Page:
Knowledge, Attitude, Practices, and Training of Pediatricians in India Regarding Sleep Disorders in Children: A Need to Wake Up!
Corresponding Author: KR Bharath Kumar Reddy, Department of Pediatric Pulmonology, Shishuka Children’s Specialty Hospital, Bengaluru, Karnataka, India, Phone: +91 9845138419, e-mail: firstname.lastname@example.org
How to cite this article: Reddy KRBK, Bhattacharya B. Knowledge, Attitude, Practices, and Training of Pediatricians in India Regarding Sleep Disorders in Children: A Need to Wake Up! Indian J Sleep Med 2023;18(1):15–17.
Source of support: Nil
Conflict of interest: None
Received on: 15 April 2023; Accepted on: 22 June 2023; Published on: 15 July 2023
Introduction: Sleep disorders are prevalent in children. Pediatricians being the first point of contact for parents need adequate knowledge in the management of sleep disorders. This study was undertaken to understand the knowledge, attitude, practices, and training of pediatricians in India regarding sleep in children.
Methodology: About 510 pediatricians across India completed a 24-item web-based survey. The domains assessed included sleep physiology, infant sleep, obstructive sleep apnea (OSA), and parasomnias. The respondents consisted of general pediatricians (85.42%), pediatric pulmonologists (4.40%), and pediatric neurologists (1.39%).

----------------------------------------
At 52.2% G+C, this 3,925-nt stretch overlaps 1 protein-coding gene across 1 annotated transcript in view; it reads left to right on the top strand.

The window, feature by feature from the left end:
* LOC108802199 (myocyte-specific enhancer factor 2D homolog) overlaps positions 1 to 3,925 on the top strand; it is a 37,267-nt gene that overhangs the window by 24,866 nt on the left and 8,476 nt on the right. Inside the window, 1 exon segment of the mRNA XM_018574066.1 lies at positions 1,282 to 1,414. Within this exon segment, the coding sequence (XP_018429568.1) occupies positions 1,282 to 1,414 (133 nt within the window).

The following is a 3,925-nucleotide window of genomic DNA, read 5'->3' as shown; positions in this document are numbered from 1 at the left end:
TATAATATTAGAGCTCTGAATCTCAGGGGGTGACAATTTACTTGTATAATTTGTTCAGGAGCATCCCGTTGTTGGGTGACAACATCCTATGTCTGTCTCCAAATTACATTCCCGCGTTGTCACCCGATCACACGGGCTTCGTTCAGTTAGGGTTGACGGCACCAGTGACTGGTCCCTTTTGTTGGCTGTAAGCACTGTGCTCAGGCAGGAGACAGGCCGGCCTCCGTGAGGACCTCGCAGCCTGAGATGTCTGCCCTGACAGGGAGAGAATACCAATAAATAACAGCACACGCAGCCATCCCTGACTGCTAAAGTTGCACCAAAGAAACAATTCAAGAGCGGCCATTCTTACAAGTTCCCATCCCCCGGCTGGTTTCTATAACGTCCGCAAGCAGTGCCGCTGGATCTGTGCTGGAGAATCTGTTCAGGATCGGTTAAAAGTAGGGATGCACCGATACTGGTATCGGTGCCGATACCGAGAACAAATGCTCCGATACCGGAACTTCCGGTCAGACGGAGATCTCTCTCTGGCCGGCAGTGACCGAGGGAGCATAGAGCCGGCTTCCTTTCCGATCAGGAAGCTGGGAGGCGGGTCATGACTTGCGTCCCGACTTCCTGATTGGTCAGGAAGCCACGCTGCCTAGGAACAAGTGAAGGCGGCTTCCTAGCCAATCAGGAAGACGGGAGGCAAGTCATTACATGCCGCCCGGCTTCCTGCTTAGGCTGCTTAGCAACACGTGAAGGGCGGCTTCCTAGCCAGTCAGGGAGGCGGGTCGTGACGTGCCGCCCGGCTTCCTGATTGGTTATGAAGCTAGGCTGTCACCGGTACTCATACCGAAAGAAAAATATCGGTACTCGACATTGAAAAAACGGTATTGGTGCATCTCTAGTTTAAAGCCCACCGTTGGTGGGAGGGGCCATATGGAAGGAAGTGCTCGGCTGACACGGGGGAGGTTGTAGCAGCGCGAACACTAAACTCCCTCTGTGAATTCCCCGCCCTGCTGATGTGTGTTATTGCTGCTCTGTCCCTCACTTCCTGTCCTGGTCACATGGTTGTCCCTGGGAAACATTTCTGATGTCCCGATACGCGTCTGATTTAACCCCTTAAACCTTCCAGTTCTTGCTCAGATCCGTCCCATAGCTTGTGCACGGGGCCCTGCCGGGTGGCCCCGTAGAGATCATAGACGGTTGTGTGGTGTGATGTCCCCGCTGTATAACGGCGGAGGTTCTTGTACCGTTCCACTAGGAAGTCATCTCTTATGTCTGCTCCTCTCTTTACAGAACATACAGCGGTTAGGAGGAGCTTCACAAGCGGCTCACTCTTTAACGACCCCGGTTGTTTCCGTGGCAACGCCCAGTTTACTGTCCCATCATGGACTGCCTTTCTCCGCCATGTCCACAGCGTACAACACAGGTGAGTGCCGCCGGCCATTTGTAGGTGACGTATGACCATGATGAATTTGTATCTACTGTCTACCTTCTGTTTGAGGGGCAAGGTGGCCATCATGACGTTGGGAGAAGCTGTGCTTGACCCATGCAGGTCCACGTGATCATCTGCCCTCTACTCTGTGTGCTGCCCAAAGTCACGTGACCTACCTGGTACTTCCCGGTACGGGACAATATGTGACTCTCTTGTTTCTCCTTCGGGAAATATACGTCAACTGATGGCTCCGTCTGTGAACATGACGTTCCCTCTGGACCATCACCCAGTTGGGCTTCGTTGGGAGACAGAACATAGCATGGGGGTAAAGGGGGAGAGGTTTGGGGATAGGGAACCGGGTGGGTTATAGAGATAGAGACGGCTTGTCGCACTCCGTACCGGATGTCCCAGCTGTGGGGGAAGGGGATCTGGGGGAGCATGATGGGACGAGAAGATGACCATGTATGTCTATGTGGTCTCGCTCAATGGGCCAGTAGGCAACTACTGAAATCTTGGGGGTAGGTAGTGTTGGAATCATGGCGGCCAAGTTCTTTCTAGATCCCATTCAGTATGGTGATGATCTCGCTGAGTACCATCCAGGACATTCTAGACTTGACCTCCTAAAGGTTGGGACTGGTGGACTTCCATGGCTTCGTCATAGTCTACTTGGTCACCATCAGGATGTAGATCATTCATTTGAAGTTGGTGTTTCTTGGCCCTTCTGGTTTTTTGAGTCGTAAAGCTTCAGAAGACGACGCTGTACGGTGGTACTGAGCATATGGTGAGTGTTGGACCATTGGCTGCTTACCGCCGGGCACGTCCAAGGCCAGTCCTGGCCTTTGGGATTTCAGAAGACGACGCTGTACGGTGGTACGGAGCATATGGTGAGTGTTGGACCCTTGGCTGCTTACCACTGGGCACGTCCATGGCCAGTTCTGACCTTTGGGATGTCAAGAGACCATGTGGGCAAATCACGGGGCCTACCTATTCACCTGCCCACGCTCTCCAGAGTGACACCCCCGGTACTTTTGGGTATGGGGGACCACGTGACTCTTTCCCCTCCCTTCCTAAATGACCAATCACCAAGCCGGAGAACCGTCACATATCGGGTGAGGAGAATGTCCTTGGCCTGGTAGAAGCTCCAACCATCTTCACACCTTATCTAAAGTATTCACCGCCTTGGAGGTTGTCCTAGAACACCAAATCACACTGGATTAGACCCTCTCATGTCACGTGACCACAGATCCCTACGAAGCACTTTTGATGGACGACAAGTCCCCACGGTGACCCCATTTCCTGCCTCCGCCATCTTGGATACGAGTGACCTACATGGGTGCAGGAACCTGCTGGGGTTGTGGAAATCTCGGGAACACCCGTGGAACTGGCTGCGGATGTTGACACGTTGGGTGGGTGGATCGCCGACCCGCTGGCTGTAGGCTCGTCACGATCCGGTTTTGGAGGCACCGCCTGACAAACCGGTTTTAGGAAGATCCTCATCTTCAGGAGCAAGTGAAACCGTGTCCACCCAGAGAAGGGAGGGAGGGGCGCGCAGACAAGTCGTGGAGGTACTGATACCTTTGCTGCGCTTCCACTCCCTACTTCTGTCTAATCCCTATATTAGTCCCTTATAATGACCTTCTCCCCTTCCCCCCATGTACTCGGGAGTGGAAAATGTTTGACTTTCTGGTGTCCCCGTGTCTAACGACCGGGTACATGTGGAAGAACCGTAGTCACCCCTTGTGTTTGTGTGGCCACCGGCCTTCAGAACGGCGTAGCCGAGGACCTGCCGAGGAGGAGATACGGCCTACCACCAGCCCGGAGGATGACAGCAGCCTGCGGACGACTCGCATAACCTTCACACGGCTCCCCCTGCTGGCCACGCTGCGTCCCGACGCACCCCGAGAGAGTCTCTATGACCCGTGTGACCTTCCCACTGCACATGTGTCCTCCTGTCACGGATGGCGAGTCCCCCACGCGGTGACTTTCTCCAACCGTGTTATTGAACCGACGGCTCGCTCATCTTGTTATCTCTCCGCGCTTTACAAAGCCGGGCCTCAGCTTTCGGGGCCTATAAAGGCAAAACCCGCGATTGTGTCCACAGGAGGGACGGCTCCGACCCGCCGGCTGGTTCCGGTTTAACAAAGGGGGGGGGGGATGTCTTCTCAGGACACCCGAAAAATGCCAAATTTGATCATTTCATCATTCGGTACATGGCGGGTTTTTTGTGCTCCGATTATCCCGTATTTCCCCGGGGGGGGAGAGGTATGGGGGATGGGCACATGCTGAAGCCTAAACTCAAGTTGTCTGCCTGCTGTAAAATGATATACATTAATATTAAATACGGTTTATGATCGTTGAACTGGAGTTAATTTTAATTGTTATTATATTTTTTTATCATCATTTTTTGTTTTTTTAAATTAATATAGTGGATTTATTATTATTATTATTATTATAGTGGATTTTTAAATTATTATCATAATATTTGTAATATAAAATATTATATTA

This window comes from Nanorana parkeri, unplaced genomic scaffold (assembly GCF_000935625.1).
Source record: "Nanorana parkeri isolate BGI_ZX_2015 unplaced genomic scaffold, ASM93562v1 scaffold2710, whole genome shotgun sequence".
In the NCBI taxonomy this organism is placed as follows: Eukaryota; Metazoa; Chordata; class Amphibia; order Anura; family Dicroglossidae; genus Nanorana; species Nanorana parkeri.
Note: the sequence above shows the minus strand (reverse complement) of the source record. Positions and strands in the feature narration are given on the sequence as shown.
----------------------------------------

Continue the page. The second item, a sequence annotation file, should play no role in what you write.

Results: The mean knowledge score of the respondents was 54% (±17%). Pediatric pulmonologists scored above 90% in all questions compared with others. Only 203 (39.8%) respondents routinely asked questions regarding sleep patterns and sleep-related problems. About 22 (4.3%) respondents used a screening tool or sleep questionnaire in clinical practice, and 51 (10%) respondents were confident about managing sleep problems. About 19 (3.7%) respondents had referred a child for polysomnography (PSG). About 474 (93%) respondents said they did not receive any formal training in pediatric sleep medicine.
Conclusion: The knowledge and practices among pediatricians in India on pediatric sleep disorders were found to be poor, similar to studies in other countries. This study hence highlights the increased need for awareness and education among pediatricians in India in pediatric sleep medicine.
Keywords: Education, Healthcare, Pediatric, Sleep, Sleep lab.